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Marine Ecology Progress Series

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MEPS 489:143-153 (2013)  -  DOI:

Skeletal growth of four scleractinian corals is not enhanced by in situ mesozooplankton enrichment

Alice L. Alldredge1,2,*, Sally J. Holbrook1,2, Russell J. Schmitt1,2, Andrew J. Brooks1, Hannah Stewart1,3

1Coastal Research Center, Marine Science Institute, and 2Department of Ecology, Evolution and Marine Biology, University of California, Santa Barbara, California 93106-9610, USA
3Present address: West Vancouver Laboratory, Fisheries and Oceans Canada, West Vancouver, British Columbia V7V 1N6, Canada

ABSTRACT: The importance of heterotrophy in enhancing the skeletal growth of corals in transparent, shallow tropical waters is unclear. The impact of food availability on coral growth was examined by enriching the abundance of naturally occurring mesozooplankton (>200 µm in width) in situ nightly for 1 mo around transplanted fragments of 4 coral species (Pocillopora verrucosa, Acropora nasuta, Porites rus, Montipora sp.) in a lagoon of Moorea, French Polynesia. Zooplankton were attracted to the corals throughout each night using light from gallium nitride light-emitting diodes tuned to 1 of 4 wavelengths (590 nm [amber], 525 nm [green], 470 nm [blue], 400 nm [near UV, hereafter called violet]). An unlit light source was used as control. Mean total zooplankton abundance and biomass were significantly enriched above ambient concentrations by a factor of 3 to 14 times under green, blue, and violet wavelengths; amber did not enrich abundance or biomass. The mean abundance of specific taxa known to be favored for ingestion by corals (e.g. amphipods, mysids, polychaetes, crustacean larvae) was significantly enriched by as much as 100-fold. Despite sustained increases in the availability of mesozooplankton, none of the 4 coral species experienced higher skeletal growth under zooplankton enrichment compared to those exposed to ambient zooplankton concentrations. This pattern supports the conclusion that skeletal growth of healthy corals living in shallow, light-replete habitats may be adapted for greater reliance on autotrophy. The low ambient flux of zooplankton appears sufficient to meet the heterotrophic needs of the coral species investigated.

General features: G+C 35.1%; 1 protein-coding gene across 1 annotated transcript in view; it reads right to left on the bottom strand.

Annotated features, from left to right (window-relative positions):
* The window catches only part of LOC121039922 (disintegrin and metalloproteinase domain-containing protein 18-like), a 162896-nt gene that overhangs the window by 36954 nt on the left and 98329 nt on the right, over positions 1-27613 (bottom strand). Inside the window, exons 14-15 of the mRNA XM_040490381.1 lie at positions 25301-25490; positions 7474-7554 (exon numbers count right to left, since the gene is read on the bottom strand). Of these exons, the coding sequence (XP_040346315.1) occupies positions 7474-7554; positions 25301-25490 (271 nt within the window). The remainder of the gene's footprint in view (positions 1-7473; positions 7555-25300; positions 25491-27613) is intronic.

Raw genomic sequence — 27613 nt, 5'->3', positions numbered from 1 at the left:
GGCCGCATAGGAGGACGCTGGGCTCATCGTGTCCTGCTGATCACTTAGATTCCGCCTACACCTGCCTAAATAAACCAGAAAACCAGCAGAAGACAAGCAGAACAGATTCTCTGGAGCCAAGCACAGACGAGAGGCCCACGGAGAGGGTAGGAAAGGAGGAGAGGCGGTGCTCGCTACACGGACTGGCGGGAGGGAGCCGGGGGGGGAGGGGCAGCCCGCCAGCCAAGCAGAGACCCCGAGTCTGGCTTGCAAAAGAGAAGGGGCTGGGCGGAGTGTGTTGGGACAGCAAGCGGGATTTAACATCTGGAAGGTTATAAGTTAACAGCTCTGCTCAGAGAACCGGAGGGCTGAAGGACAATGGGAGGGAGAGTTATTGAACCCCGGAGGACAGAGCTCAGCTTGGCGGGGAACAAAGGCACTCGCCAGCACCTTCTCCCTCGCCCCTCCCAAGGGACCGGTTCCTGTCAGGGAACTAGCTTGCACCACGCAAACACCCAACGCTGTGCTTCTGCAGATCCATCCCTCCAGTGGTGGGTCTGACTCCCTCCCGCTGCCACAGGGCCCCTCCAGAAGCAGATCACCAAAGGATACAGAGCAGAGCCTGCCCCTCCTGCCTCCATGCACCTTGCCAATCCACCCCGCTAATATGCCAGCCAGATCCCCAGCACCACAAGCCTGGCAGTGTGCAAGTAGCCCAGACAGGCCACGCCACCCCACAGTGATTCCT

KEY WORDS: Coral skeletal growth · Mesozooplankton · Coral feeding · Zooplankton enrichment · Coral heterotrophy

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Cite this article as: Alldredge AL, Holbrook SJ, Schmitt RJ, Brooks AJ, Stewart H (2013) Skeletal growth of four scleractinian corals is not enhanced by in situ mesozooplankton enrichment. Mar Ecol Prog Ser 489:143-153.

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